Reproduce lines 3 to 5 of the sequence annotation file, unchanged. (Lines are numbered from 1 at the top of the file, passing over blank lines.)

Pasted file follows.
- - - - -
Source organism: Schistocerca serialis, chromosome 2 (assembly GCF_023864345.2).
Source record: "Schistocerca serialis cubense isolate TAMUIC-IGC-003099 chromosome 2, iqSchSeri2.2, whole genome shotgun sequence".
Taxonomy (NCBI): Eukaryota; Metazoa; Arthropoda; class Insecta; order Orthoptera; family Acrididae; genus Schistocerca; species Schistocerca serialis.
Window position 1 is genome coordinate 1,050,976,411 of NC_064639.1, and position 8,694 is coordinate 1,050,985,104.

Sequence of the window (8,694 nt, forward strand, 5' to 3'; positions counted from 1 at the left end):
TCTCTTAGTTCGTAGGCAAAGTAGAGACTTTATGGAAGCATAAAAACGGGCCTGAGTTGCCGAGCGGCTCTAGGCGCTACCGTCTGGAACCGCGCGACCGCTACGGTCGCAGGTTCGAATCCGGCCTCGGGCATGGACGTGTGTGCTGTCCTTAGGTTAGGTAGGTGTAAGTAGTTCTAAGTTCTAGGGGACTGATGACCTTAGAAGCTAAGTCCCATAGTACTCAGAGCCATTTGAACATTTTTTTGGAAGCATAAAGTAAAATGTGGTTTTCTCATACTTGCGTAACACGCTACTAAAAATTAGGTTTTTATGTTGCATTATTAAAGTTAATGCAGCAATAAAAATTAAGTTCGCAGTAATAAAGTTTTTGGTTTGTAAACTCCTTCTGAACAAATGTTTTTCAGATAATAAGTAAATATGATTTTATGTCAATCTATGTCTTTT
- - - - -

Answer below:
Taxonomy (NCBI): Eukaryota; Metazoa; Arthropoda; class Insecta; order Orthoptera; family Acrididae; genus Schistocerca; species Schistocerca serialis.
Window position 1 is genome coordinate 1,050,976,411 of NC_064639.1, and position 8,694 is coordinate 1,050,985,104.

Sequence of the window (8,694 nt, forward strand, 5' to 3'; positions counted from 1 at the left end):